I started taking Effexor Xr over a year ago. I suffer from anxiety. I've had many side effects: tinnitus(ear ringing)I freaked out the first night, but doesnt bother me anymore, I am just used to it I guess. Constipation is very bad! Ive never had constipation before. I get bruises easily, so I have to be careful not to take aspirin... It gave me insomnia for months, I used to sleep only a few hours a night, wake up very early. I did move a lot in my sleep,kicked my husband all night... but now I take my medication in the morning, so I do not have insomnia anymore. Sometimes get mild headaches. I do get crazy nightmares... especially if i lower the dose. But,even with those side effects, I feel so much better, have so much more energy. I think its worth the side effects. I take 75 mg a day. Most of my anxiety is gone!
This is just one explanation, there are countless ways to frame this logically without involving Cern. While I admit that past states of spacetime may very well decay or deteriorate just like the deteriorating material that we use to define them, I have to assume that this is very much an unlikely reality given the considerable number of more logical, scientific evidence driven possibilities. Even if such decay did occur, to credit humans with creating it is, I must say – quite absurd, laughable even. For the record, if you understand the basic idea of the anecdote here, then I’d be happy to provide the actual science behind it. The actual theory in it’s literal form is completely neurologically based, but i figured an anecdote would do a better job of conveying the basic idea than to rattle off a bunch of terms and concepts that most of the public doesn’t understand.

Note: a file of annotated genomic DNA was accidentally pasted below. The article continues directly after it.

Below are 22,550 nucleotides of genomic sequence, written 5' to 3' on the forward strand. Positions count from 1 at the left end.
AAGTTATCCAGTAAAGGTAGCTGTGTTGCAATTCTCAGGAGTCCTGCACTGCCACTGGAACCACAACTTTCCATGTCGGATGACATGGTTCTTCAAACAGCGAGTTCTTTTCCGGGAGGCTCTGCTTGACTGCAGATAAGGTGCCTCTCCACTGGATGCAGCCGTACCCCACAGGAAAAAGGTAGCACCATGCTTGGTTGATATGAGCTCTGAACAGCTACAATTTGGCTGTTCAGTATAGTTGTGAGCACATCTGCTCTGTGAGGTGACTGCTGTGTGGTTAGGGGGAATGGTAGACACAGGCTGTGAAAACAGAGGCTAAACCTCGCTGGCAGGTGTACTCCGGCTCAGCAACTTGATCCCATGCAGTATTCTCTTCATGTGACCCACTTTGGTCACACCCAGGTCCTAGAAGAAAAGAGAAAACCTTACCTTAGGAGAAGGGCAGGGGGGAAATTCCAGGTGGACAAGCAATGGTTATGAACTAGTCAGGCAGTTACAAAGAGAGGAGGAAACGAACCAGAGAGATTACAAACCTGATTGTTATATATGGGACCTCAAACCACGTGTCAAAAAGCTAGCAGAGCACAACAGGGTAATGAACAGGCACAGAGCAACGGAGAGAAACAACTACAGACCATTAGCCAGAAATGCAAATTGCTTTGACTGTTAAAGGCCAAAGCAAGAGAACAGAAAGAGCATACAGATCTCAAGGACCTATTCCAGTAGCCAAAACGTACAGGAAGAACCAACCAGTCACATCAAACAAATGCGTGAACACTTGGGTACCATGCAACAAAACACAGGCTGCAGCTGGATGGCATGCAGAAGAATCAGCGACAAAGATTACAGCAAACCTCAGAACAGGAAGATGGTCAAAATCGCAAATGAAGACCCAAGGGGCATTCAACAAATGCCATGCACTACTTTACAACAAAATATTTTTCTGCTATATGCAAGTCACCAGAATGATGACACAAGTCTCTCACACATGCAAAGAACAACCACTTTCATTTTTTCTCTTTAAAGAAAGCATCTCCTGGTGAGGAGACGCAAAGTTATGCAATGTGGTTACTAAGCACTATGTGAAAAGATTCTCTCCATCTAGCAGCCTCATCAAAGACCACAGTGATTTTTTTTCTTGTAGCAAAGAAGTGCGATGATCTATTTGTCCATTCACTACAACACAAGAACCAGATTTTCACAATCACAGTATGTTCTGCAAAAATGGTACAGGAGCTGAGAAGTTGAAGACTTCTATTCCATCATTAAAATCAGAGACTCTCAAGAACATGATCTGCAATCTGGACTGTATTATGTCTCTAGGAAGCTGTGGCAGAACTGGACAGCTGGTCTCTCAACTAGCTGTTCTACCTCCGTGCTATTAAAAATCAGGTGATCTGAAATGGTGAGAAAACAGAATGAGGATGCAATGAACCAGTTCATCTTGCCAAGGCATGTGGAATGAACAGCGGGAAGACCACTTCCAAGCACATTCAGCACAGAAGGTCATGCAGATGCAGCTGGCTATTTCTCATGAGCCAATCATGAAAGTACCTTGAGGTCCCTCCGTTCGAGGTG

Low levels of serotonin , a neurotransmitter in the brain, have been linked to depression . High levels of estrogen, as in first-generation COCPs, and progestin, as in some progestin-only contraceptives, have been shown to lower the brain serotonin levels by increasing the concentration of a brain enzyme that reduces serotonin. This observation, along with some small research studies  have inspired speculation that the pill causes depression. In 2016, a large Danish study of one million women showed that use of COCPs, especially among adolescents, was associated with a statistically significantly increased risk of subsequent depression, although the sizes of the effects are small (for example, % of the women who took any form of oral birth control were prescribed anti-depressants for the first time, compared to % of women in the control group).